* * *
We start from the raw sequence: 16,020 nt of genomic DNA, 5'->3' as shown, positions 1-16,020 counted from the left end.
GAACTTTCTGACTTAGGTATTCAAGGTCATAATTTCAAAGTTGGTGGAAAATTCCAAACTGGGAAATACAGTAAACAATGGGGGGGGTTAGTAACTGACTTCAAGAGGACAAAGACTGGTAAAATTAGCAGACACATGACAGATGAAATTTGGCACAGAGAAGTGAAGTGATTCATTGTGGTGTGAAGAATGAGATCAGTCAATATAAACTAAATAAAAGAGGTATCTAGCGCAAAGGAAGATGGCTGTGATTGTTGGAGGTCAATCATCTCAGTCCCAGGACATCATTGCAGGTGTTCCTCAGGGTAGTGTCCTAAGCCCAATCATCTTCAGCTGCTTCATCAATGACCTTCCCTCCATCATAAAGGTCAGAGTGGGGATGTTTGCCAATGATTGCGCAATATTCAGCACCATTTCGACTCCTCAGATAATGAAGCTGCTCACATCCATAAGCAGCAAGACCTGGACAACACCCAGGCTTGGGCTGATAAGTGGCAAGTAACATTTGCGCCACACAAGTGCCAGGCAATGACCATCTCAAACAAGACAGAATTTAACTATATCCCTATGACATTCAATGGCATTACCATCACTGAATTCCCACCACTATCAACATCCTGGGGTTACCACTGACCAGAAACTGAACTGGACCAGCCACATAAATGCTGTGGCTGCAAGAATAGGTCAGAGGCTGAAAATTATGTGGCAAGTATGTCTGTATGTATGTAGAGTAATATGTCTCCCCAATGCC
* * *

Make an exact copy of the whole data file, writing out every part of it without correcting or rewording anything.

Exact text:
We start from the raw sequence: 16,020 nt of genomic DNA, 5'->3' as shown, positions 1-16,020 counted from the left end.
GAACTTTCTGACTTAGGTATTCAAGGTCATAATTTCAAAGTTGGTGGAAAATTCCAAACTGGGAAATACAGTAAACAATGGGGGGGGTTAGTAACTGACTTCAAGAGGACAAAGACTGGTAAAATTAGCAGACACATGACAGATGAAATTTGGCACAGAGAAGTGAAGTGATTCATTGTGGTGTGAAGAATGAGATCAGTCAATATAAACTAAATAAAAGAGGTATCTAGCGCAAAGGAAGATGGCTGTGATTGTTGGAGGTCAATCATCTCAGTCCCAGGACATCATTGCAGGTGTTCCTCAGGGTAGTGTCCTAAGCCCAATCATCTTCAGCTGCTTCATCAATGACCTTCCCTCCATCATAAAGGTCAGAGTGGGGATGTTTGCCAATGATTGCGCAATATTCAGCACCATTTCGACTCCTCAGATAATGAAGCTGCTCACATCCATAAGCAGCAAGACCTGGACAACACCCAGGCTTGGGCTGATAAGTGGCAAGTAACATTTGCGCCACACAAGTGCCAGGCAATGACCATCTCAAACAAGACAGAATTTAACTATATCCCTATGACATTCAATGGCATTACCATCACTGAATTCCCACCACTATCAACATCCTGGGGTTACCACTGACCAGAAACTGAACTGGACCAGCCACATAAATGCTGTGGCTGCAAGAATAGGTCAGAGGCTGAAAATTATGTGGCAAGTATGTCTGTATGTATGTAGAGTAATATGTCTCCCCAATGCC